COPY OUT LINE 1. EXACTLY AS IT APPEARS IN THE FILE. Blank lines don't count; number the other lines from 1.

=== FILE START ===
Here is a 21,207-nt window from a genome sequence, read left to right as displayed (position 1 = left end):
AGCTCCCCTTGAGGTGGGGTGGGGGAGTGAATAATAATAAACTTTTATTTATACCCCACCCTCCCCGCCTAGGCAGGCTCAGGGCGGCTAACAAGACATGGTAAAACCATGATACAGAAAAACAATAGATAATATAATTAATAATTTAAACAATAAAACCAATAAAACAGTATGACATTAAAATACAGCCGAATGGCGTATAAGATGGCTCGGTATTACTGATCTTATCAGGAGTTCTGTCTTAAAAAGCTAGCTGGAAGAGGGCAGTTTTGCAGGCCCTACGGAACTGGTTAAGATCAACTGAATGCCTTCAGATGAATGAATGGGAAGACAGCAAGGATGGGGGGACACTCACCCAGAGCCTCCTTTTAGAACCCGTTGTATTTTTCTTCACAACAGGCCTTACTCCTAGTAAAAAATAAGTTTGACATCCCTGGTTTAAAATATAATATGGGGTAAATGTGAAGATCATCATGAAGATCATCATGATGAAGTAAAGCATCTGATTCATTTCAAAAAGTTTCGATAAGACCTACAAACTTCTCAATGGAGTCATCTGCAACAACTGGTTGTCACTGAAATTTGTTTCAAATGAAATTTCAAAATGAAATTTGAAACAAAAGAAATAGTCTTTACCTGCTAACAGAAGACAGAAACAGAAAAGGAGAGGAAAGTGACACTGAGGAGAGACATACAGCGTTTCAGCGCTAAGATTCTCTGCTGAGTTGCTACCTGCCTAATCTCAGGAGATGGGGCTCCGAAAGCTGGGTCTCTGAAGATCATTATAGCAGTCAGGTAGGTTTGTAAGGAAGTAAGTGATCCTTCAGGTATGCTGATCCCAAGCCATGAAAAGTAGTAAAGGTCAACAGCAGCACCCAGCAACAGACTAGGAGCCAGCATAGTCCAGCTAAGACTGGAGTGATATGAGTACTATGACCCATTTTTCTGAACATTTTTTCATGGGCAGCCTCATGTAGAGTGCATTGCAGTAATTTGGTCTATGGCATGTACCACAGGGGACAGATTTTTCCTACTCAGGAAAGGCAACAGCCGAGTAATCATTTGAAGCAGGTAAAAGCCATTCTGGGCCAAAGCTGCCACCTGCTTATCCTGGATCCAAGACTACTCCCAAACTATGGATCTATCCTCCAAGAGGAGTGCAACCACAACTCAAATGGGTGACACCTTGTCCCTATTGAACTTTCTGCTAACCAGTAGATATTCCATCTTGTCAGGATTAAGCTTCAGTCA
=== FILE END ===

Here is a 21,207-nt window from a genome sequence, read left to right as displayed (position 1 = left end):